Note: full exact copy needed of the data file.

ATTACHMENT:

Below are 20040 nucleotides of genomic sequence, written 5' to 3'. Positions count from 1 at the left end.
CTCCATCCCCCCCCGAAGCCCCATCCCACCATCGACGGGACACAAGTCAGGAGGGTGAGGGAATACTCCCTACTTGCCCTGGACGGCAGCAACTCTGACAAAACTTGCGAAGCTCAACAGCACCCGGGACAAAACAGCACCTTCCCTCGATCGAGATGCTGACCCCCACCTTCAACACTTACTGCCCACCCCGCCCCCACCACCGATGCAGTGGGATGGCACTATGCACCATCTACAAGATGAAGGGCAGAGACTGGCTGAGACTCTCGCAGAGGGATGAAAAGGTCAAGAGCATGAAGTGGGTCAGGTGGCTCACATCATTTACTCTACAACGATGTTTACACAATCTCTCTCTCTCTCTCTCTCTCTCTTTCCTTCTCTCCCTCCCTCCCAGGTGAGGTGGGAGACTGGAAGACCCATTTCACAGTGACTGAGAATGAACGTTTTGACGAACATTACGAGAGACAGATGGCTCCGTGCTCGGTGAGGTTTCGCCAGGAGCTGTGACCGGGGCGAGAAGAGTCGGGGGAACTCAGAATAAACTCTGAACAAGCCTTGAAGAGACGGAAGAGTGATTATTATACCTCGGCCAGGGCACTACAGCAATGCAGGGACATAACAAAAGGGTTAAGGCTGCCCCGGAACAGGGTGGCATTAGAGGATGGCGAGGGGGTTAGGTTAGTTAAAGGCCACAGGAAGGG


Below are 20040 nucleotides of genomic sequence, written 5' to 3'. Positions count from 1 at the left end.
CTCCATCCCCCCCCGAAGCCCCATCCCACCATCGACGGGACACAAGTCAGGAGGGTGAGGGAATACTCCCTACTTGCCCTGGACGGCAGCAACTCTGACAAAACTTGCGAAGCTCAACAGCACCCGGGACAAAACAGCACCTTCCCTCGATCGAGATGCTGACCCCCACCTTCAACACTTACTGCCCACCCCGCCCCCACCACCGATGCAGTGGGATGGCACTATGCACCATCTACAAGATGAAGGGCAGAGACTGGCTGAGACTCTCGCAGAGGGATGAAAAGGTCAAGAGCATGAAGTGGGTCAGGTGGCTCACATCATTTACTCTACAACGATGTTTACACAATCTCTCTCTCTCTCTCTCTCTCTCTTTCCTTCTCTCCCTCCCTCCCAGGTGAGGTGGGAGACTGGAAGACCCATTTCACAGTGACTGAGAATGAACGTTTTGACGAACATTACGAGAGACAGATGGCTCCGTGCTCGGTGAGGTTTCGCCAGGAGCTGTGACCGGGGCGAGAAGAGTCGGGGGAACTCAGAATAAACTCTGAACAAGCCTTGAAGAGACGGAAGAGTGATTATTATACCTCGGCCAGGGCACTACAGCAATGCAGGGACATAACAAAAGGGTTAAGGCTGCCCCGGAACAGGGTGGCATTAGAGGATGGCGAGGGGGTTAGGTTAGTTAAAGGCCACAGGAAGGG